When scientific information doesn’t seem useful to coaches or swimmers, they may turn instead to information that is readily accessible, explained in familiar terminology, and which has demonstrated applicability. That information can encourage them to model the fastest swimmers and the most successful teams. For example, the “noticeable” (i.e. obvious) mechanics of an Olympic champion are often modeled. The weakness of this approach is that the characteristic technique elements of a champion are not always effective.
For wholesale adoption of an individual’s traits, a performance must be so outstanding that it’s the equivalent of “teaching a pig to fly” (Brewer, 1976). For example, in a 50 m race a swimmer would have to beat the field by several body lengths to meet this oft used “statistical” standard. Since this race is usually determined by a small fraction of a body length, even the fastest Olympians can’t be classified as “flying pigs.” The danger in modeling a champion who is less than a flying pig, is that his or her success may be due to an attribute such as size, strength, or pain tolerance – and not technique.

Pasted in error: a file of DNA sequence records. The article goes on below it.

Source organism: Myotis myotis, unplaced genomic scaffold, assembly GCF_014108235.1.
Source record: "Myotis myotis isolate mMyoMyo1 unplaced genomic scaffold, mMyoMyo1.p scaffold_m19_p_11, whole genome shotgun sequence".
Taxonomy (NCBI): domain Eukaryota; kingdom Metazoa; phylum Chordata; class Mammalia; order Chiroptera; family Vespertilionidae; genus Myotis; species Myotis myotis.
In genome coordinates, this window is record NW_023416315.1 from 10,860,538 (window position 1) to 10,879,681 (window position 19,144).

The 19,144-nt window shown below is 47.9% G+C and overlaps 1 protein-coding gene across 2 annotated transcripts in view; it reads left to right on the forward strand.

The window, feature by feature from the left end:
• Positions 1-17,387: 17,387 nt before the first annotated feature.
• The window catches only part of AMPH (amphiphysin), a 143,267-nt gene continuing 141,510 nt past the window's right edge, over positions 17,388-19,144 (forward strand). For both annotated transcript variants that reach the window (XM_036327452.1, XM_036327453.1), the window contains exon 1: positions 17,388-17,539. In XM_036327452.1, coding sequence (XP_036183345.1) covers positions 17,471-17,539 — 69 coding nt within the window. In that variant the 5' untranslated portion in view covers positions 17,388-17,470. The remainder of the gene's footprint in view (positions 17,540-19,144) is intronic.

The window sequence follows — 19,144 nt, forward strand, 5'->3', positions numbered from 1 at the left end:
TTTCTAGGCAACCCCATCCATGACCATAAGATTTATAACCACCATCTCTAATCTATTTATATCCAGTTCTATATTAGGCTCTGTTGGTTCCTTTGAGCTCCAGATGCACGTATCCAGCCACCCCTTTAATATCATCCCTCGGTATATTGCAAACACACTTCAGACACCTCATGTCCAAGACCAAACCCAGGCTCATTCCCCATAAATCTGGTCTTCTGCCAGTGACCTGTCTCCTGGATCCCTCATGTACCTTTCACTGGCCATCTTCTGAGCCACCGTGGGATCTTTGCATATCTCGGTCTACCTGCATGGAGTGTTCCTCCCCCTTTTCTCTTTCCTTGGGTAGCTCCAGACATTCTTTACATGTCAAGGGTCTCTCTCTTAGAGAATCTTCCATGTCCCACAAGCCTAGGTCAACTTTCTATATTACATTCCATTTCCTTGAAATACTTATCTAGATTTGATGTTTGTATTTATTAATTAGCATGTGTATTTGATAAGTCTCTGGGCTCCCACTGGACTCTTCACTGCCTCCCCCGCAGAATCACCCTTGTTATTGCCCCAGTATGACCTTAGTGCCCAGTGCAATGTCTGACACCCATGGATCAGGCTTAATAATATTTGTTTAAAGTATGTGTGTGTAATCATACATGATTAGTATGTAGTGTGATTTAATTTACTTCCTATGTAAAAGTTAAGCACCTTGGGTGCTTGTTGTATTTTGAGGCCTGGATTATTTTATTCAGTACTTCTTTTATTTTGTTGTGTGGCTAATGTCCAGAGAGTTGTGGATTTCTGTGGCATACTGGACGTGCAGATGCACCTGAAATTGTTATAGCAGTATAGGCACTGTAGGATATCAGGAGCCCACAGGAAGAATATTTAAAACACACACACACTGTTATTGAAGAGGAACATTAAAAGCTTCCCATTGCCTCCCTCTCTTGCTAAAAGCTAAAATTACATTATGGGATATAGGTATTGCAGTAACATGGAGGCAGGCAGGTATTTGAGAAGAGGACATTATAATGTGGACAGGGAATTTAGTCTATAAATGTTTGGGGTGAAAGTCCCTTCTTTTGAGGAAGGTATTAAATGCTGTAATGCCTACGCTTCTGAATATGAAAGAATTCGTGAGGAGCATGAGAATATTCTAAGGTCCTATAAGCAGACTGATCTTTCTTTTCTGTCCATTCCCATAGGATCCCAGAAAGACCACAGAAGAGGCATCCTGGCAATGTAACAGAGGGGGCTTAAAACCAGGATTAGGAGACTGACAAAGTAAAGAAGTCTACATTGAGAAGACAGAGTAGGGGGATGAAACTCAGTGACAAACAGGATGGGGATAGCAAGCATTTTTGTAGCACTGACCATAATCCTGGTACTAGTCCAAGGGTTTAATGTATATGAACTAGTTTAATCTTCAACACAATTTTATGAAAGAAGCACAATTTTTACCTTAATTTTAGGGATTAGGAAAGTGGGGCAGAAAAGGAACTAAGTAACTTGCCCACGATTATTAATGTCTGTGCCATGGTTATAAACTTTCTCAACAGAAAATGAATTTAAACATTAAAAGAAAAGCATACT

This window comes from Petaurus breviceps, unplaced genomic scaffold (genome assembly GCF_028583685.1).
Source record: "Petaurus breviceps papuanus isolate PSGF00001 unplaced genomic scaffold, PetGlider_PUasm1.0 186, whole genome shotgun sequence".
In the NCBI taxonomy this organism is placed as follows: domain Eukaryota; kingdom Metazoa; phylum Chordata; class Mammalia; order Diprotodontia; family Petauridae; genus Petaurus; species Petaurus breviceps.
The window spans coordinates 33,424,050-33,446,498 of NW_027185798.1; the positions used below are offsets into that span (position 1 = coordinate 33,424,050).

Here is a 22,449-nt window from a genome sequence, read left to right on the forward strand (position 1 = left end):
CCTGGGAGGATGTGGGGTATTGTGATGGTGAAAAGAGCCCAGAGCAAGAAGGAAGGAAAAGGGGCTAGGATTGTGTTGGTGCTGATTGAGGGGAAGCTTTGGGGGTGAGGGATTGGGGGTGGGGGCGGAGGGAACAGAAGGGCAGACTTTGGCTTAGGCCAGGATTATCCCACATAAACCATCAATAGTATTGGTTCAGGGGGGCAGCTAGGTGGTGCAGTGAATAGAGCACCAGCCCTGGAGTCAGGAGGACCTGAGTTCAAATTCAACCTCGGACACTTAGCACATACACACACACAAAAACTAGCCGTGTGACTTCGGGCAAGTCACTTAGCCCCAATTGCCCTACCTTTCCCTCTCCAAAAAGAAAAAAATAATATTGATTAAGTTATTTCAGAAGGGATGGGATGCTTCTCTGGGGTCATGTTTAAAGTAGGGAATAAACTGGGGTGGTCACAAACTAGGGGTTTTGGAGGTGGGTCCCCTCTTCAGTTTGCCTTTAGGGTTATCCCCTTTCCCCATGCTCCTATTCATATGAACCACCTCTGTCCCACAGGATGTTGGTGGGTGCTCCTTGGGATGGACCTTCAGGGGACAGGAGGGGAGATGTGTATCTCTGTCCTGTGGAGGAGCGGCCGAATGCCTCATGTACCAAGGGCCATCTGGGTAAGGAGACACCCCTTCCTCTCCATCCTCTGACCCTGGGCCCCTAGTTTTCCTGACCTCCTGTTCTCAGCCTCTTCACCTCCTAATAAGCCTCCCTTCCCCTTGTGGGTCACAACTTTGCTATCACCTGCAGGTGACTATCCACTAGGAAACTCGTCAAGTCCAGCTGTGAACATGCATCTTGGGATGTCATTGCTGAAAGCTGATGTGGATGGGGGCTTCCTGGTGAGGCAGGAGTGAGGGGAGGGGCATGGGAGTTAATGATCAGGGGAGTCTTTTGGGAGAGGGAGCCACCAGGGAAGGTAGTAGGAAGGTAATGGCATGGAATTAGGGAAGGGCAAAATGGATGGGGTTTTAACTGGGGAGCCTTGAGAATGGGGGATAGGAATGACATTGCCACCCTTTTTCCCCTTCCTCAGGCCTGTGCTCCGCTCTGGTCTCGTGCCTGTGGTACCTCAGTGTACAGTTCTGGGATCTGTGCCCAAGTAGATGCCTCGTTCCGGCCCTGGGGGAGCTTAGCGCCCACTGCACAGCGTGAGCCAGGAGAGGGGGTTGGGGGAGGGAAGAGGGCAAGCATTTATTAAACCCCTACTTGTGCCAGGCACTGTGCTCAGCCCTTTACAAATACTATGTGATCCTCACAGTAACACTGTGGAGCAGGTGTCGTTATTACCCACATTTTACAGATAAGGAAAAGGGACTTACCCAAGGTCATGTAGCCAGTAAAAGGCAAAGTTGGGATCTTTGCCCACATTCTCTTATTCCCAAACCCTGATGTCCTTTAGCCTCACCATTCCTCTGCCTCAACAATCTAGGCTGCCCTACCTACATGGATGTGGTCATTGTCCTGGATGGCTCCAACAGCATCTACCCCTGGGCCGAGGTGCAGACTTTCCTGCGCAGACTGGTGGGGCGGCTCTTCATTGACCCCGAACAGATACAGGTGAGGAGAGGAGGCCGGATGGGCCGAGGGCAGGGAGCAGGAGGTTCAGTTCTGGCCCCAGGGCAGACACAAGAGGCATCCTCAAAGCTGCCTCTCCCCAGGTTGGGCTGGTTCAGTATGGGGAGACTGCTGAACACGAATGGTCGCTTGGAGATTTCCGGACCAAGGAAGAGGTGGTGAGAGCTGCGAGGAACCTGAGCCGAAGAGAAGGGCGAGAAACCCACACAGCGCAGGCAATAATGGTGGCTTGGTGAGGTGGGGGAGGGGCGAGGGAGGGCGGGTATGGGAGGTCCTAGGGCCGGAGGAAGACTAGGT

Fortunately for swimmers and coaches alike, science can – and does- reliably determine the relative impact of specific factors on performance. It’s time to apply proven, science-based information — and time to forget about those flying pigs!